Fishing for Compliments

A pantry staple worth the small splurge

Remember that scene in the Wizard of Oz when Dorothy steps from black and white into Technicolor?

Prepare for a similar canned-tuna revelation.

The dry, flavorless tuna of our childhood no longer has pride of place in our pantry. It has been replaced by far superior–and, yes, pricier–cans. But this canned fish is an affordable luxury.

Spain-based Ortiz, a fifth-generation, 100-year-old company, exclusively uses fish caught in the country's Bay of Biscay during the tuna's seasonal run. The albacore (called bonito del norte) is line-caught, and the succulent fillets are packed in olive oil ($16 for a 270-gram jar). The ventresca ($16 for a 110-gram tin), cut from the belly of the fish, is especially buttery and creamy. The company also sells anchovies and sardines.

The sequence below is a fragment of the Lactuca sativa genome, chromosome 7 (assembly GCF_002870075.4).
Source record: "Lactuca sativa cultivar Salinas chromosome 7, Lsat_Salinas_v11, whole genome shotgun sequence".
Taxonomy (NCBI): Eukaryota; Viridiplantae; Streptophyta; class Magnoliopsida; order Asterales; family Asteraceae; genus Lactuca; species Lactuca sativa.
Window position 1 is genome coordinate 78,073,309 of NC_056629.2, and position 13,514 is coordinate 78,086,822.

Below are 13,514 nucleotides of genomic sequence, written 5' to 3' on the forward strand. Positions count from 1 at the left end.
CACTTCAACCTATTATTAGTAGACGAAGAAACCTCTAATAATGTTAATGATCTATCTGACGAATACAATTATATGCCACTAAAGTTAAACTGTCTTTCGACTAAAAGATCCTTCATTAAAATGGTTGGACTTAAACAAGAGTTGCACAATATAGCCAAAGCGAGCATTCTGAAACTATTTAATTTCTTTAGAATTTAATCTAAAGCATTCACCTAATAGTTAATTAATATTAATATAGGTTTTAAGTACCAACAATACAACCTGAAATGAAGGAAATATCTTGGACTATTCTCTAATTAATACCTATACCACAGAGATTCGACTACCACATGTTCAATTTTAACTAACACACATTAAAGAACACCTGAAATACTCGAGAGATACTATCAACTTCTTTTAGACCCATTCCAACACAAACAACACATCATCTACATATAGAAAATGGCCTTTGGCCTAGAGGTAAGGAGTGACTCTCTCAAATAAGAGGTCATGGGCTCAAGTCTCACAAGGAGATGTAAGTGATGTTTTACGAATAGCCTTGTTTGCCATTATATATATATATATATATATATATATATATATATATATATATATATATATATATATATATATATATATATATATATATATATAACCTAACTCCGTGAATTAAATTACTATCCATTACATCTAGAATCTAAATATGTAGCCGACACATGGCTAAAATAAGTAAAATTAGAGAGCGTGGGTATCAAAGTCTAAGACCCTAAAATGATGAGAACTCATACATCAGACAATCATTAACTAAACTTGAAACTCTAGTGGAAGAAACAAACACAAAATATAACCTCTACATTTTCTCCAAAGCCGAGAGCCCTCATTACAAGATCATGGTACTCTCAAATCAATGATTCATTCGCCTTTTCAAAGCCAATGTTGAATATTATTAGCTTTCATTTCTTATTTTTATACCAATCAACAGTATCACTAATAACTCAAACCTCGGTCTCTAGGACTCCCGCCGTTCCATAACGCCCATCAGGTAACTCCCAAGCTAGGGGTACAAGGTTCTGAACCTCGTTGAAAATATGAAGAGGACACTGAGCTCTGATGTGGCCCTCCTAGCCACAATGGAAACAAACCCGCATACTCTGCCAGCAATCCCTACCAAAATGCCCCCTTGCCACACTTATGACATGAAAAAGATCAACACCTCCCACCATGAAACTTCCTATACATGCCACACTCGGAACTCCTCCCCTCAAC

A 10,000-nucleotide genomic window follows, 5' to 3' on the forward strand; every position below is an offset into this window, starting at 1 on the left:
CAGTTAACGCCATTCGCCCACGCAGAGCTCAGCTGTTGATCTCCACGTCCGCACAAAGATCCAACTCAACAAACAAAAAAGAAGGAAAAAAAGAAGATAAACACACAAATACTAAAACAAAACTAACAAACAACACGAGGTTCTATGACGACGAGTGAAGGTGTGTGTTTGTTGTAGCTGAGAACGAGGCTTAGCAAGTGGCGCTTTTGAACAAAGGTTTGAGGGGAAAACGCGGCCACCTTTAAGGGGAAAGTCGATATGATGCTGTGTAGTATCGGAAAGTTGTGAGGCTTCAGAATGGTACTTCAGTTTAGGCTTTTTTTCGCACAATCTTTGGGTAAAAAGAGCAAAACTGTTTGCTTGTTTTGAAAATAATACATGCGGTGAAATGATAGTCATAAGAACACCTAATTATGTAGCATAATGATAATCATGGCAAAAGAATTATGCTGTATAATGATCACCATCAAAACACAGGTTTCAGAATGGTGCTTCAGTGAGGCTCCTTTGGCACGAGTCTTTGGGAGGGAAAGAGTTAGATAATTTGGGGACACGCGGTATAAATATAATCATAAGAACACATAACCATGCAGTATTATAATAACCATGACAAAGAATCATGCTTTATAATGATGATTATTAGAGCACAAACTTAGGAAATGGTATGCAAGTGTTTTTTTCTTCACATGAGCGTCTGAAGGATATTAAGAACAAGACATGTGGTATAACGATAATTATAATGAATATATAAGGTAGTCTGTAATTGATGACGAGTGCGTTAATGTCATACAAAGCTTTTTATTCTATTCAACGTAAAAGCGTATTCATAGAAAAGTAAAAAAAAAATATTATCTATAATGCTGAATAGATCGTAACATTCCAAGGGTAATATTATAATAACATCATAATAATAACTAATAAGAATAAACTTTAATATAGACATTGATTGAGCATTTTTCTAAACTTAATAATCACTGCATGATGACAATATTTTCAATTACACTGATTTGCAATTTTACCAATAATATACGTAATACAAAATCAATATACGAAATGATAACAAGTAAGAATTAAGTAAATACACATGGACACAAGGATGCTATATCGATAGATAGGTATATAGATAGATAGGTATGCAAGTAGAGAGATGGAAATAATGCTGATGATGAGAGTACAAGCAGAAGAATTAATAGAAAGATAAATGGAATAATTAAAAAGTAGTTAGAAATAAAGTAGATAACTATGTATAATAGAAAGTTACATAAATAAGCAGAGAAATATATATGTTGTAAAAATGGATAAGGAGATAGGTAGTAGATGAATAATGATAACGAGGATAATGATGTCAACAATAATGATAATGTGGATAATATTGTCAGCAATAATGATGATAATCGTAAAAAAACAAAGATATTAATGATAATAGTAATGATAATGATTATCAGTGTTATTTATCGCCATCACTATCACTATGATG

As do Mar has strict policies to ensure the health and safety of the ocean, only purchasing fish that have been line-caught by registered fishing vessels from fish stocks that have not been overexploited. The cleaning and packing is done entirely by hand at the company's Sardinian headquarters. Though water-packed tuna is available, opt for the olive-oil packed fillets ($10 for 150 grams). As do Mar also packages mackerel, sardines and salmon.

You could use this tuna for a very high-class sandwich: No mayonnaise required. We also like to toss the fish and its oil with cooked white beans and fresh herbs, add it to potato salad or just eat it straight from the jar on crackers.